Just my two cents!

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A very valuable two cents worth pvanroy, I concur. Funnily enough I had already painted the Barracuda tall tail wheel leg in 66. Good job also in describing the things for ZM to do to their G-14 to make a G-10.

TRF

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On 1/21/2022 at 6:55 PM, pvanroy said:

I assume you're talking about the FuG 217-equipped Bf 109 G-6/AS, marked 7 + -, of 5/NJG 11 found at Lübeck at the end of the war, correct? Assuming this is the case, some observations:

 

- Not all aircraft using C3 (96 octane) fuel had red gear legs as standard; some did, but this was far from universal, and there are several images of aircraft that just have legs in the regular colors.

- If you look at the octane triangle which is just visible above the leading edge of the wing in the photograph, you will notice that the yellow part of the triangle is rendered rather darkly, which indicates the photograph was made using orthochromatic film: ortho film has a low sensitivity to yellow, and is almost insensitive to the red part of the spectrum. The latter means that if the gear legs were red, they would appear almost black in the photograph. This is clearly not the case, suggesting another color. 

- Not all DB 605 AS engines required C3 fuel. The original DB 605 AS, because of the higher compression ratio and the increased boost pressure, required C3 fuel, as did the ASM, which is basically the same engine but with provision for MW 50 injection. However, in response to the chaotic fuel supply situation at the end of the war, Daimler-Benz introduced the ASB, ASC and ASMO models in 1945. While the ASC only used C3 (96 octane) fuel with MW 50 boost, the ASB could either use B4 fuel (87 octane) + MW50 boost, or C3 (96 octane) fuel without MW 50. Finally, the ASMO version introduced near the very end of the war had a selector allowing the engine to be set to use either B4 or C3 fuel, depending on what was available, both with boost. Because 7 + - was found at the end of the war and had clearly undergone some upgrades, it is possible it was equipped with one of the later engines allowing the use of B4 fuel.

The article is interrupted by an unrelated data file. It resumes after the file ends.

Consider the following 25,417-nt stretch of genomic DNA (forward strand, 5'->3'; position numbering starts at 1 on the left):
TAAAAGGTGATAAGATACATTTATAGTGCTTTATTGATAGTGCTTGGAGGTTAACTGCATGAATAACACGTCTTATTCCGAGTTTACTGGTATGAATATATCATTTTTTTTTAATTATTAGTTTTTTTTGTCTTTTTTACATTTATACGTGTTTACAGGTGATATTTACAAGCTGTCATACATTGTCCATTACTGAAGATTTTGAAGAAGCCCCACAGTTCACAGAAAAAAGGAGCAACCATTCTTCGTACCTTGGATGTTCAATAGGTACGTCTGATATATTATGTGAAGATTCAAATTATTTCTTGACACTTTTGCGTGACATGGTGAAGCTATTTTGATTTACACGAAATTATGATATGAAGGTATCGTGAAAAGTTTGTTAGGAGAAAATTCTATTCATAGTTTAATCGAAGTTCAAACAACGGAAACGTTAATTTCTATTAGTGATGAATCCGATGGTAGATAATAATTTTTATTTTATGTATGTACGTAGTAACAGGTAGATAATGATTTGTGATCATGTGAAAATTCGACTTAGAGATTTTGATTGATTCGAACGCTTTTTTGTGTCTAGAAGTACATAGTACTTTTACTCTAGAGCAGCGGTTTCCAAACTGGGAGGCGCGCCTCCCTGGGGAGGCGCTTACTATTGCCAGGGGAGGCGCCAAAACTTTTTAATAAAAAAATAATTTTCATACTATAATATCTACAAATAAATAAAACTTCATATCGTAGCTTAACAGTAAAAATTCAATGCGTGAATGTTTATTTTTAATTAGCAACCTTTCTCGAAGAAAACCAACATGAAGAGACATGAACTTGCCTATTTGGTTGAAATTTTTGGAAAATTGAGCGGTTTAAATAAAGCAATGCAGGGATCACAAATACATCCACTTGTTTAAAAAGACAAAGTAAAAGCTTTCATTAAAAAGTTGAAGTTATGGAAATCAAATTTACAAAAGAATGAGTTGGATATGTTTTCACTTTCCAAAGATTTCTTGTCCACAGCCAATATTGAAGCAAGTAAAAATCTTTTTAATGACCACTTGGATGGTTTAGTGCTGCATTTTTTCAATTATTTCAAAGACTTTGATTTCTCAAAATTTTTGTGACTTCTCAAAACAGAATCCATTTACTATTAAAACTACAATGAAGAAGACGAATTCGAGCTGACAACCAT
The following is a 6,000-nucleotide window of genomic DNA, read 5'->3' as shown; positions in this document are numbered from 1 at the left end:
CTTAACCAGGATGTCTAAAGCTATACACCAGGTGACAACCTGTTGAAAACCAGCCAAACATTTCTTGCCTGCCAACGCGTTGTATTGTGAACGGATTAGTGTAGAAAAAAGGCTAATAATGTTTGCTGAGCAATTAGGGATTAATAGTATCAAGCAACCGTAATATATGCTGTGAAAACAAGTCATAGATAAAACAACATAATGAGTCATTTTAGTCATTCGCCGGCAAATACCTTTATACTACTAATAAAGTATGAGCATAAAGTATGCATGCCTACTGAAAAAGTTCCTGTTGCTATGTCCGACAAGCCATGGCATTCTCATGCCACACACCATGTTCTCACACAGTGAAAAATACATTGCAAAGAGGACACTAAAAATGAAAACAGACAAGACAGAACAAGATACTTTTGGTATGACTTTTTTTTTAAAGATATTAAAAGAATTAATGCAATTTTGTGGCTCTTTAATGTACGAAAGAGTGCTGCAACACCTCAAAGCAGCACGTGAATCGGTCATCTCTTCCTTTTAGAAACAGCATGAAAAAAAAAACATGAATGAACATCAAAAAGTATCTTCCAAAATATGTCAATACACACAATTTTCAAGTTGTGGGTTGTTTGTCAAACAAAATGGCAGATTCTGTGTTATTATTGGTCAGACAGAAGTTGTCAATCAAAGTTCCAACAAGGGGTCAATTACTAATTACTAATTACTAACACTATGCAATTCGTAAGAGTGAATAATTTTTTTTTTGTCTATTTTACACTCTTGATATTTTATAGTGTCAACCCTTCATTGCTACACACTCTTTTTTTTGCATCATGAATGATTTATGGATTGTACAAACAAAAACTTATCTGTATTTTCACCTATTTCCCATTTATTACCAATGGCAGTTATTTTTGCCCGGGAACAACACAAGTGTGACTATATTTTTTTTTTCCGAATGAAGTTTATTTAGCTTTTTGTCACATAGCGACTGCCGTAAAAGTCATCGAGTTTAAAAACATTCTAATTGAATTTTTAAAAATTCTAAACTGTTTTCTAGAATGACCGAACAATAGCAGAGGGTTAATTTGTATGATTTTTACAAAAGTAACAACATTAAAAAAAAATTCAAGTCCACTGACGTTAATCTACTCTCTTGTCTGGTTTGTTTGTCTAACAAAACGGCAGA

- Looking at the rear wall of the cockpit of 7 + -, it seems the aircraft originally had a classic three-piece canopy, and was later retrofitted with the Erla Haube, with the antenna moved to the spine. This suggests the aircraft started life as a regular G-6 and was later converted to G-6/AS standard.

- Although the machine definitely is a G-6/AS, it does have the larger Fö 987 oil cooler, which was introduced during G-14/AS production. So, this larger cooler is a retrofit (also documented on some other G-6/AS airframes that survived long enough).

- As a nightfighter, it has the extended shroud over the exhausts, but does not have the whistling device.

- Interestingly, it seems to have whitewall tires on the mainwheels. These are normally associated with Trop aircraft.

- Not sure, but the aircraft may have had the wing fillet and wing root painted black, as e.g. also seen on the NJG 11 G-10s captured at Fassberg.

 

Impressive. Thanks